Have you heard of Blockchain?
It may have come across your radar in the last five years or so.
I did not pay much attention to it at first because I associated it with Bitcoin, cryptocurrencies, speculation and high risk pump and dump schemes which would inevitably lead to catastrophic losses for those who did not understand or were foolish enough to get involved.
But it has not gone away and has appeared again on my horizon in the context of its possible usefulness in business generally and in the legal industry in particular.
Blockchain technology is software that is being seen as having tremendous potential in business and law. At its core is the ability to record information reliably, securely, and safely. It creates a transparent chain of data without the need for intermediaries.
The information recorded cannot be changed which gives blockchain massive potential in relation to making contracts, so called “smart contracts”.
Users of blockchain need to be mindful of certain ramifications as to public law, criminal law, financial and regulatory law, and so forth.
Blockchain also has benefits in global trading on account of the need for supply chain visibility and security, data transfer, and allowing trade compliance systems that can deal with the electronic exchange of data.
How does blockchain work?
Think of blockchain as a large distributed electronic database or ledger. The database is decentralised with no one party having control over it.
The same copy of the ledger is downloaded to the computers of each party concerned in the contract. Any change made is visible to the other parties involved in the transaction. This allows the removal of the usual middleman or intermediary which you would normally have in a transaction.
When transferring an asset from one party to another you would usually require a bank to act as a middleman but blockchain allows the parties to link together directly.
Blockchain uses a complex series of algorithms and cryptography to verify transactions.
The uses of blockchain therefore could include transactions involving:
Blockchain can also replace traditional contracts with a “smart contract”, which is self executing.
Smart contracts are programmable transactions which can automatically execute the terms of the contract once the rules are met. There is no need for an intermediary or third party to provide verification for the terms that form the contract are coded by the software built on the blockchain. Therefore the question of the parties trusting one another does not arise.
The traditional idea of signing a paper contract can be set aside when thinking about smart contracts and blockchain.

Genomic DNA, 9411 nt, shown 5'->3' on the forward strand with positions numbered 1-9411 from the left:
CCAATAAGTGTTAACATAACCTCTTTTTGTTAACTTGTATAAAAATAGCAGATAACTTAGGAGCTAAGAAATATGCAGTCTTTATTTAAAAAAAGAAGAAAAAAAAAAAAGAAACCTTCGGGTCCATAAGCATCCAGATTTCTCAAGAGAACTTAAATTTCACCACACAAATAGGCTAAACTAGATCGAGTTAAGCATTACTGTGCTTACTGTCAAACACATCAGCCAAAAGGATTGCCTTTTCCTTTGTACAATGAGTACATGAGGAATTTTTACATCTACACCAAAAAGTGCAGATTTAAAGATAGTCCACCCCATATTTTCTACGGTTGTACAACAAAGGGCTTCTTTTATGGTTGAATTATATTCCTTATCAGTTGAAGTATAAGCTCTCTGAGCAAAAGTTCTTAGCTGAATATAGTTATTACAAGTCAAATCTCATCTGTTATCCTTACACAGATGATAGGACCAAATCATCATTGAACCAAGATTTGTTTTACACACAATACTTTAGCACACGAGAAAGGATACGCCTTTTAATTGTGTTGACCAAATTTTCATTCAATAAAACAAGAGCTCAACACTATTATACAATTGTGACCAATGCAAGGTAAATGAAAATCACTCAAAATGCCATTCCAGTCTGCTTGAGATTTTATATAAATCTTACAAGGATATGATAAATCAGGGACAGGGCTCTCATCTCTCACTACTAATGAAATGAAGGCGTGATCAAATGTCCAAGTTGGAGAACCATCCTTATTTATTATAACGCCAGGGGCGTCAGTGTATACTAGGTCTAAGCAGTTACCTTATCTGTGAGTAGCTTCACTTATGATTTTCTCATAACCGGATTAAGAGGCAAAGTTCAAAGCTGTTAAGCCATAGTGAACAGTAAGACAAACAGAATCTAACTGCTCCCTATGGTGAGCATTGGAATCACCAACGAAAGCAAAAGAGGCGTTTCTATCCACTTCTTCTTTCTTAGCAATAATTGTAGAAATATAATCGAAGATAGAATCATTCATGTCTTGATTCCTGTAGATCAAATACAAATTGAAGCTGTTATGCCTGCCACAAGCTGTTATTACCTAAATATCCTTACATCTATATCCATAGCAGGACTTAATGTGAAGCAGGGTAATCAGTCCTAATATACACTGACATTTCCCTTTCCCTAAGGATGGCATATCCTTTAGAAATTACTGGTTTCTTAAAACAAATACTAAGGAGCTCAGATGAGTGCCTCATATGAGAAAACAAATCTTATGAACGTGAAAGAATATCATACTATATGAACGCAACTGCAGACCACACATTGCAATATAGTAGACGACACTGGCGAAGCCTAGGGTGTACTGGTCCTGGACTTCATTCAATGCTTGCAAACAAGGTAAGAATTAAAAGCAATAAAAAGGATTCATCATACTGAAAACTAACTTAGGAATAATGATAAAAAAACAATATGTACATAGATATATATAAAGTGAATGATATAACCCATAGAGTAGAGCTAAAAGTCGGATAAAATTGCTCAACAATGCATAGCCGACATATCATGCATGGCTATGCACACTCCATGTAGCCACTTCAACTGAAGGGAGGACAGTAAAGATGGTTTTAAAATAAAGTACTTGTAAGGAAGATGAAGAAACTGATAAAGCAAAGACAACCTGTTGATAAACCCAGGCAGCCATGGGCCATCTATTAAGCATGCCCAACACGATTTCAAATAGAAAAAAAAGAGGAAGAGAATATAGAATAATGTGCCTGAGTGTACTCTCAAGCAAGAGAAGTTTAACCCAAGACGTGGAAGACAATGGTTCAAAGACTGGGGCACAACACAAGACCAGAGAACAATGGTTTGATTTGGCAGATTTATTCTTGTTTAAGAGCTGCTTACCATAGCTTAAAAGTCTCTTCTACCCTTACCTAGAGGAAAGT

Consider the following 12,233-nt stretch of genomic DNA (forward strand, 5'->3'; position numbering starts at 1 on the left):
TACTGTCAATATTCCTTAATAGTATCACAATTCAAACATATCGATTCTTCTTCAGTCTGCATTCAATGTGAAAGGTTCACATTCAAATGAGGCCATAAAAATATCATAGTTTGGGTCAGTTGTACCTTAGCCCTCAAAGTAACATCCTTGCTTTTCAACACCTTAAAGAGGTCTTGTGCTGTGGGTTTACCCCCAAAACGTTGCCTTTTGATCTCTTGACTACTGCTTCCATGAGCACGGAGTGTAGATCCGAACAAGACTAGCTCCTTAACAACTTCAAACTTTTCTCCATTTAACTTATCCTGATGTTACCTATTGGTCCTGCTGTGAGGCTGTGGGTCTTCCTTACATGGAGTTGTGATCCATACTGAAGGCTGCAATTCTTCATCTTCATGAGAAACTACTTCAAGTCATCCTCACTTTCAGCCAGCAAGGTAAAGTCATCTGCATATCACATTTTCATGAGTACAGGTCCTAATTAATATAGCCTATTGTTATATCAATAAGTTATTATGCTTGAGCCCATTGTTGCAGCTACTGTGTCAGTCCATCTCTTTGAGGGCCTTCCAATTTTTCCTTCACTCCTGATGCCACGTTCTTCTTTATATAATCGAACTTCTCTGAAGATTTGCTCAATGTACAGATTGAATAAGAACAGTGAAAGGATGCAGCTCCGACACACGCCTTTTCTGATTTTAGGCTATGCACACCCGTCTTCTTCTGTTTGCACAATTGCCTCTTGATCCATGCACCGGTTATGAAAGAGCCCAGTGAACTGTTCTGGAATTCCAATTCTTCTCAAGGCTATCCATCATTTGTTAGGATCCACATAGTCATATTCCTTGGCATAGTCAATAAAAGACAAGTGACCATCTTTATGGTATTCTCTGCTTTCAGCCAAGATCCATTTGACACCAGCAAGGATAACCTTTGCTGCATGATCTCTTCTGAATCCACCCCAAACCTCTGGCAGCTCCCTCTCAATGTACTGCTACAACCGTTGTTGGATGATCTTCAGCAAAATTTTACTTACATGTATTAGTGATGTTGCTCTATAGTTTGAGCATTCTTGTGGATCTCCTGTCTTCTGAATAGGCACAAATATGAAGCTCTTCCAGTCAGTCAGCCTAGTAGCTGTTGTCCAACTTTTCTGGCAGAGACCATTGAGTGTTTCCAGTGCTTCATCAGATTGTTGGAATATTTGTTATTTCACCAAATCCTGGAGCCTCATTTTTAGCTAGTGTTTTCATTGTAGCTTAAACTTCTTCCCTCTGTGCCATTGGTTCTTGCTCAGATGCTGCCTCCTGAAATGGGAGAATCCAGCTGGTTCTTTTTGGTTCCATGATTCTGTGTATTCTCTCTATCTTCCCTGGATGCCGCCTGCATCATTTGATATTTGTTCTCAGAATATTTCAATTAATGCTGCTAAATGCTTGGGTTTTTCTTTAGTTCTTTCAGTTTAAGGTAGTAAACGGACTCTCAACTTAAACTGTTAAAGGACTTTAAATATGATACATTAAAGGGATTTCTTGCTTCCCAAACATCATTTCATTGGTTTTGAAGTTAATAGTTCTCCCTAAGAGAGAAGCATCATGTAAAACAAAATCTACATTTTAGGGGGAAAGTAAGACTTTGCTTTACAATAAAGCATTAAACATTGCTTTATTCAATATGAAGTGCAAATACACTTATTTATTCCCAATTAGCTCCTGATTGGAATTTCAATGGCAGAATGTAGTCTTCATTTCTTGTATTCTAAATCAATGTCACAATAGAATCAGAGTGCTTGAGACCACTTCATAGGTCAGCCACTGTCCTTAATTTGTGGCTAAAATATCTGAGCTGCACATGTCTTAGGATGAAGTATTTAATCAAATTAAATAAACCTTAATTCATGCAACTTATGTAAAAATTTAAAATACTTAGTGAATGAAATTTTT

The type of blockchain used for these smart contracts is called Ethereum, unlike Bitcoin which is built on a currency version of the software.
Moreover, smart contracts should provide scalability and lower compliance costs together with the elimination of the need for paper contracts and a significant reduction in the need for human intervention in contracts.
Smart contracts can also provide an accurate history of any changes to the contract and verify electronic signatures.
Such contracts have potential uses in property transactions, distributing assets arising from probate, and common contracts that you might encounter in your everyday life-for example club or gym membership.
Other uses of the blockchain protocol may included
- digital signatures and IDs
- private permissioned ledgers for organisations with sensitive data obligations and requirements
- tokenisation of assets involves a blockchain token which digitally represents ownership of an asset
- an EU Digital Single Market is a possibility based on blockchain technology
Implementation costs may be high in the first instance and coding a smart contract requires skill and specialised knowledge.
Security is also a concern with cyberattacks a potential risk with subsequent significant financial losses.
Bugs, defects and coding errors in the software are inevitable.
The question of enforceability and regulation is an important one. There is no statutory regulation covering blockchain in Ireland at the moment which leaves the question of the enforceability of the smart contract open to challenge and dispute.
It is notable that Italy has implemented a regulatory regime for blockchain and perhaps this will show the way for other jurisdictions such as Ireland to follow.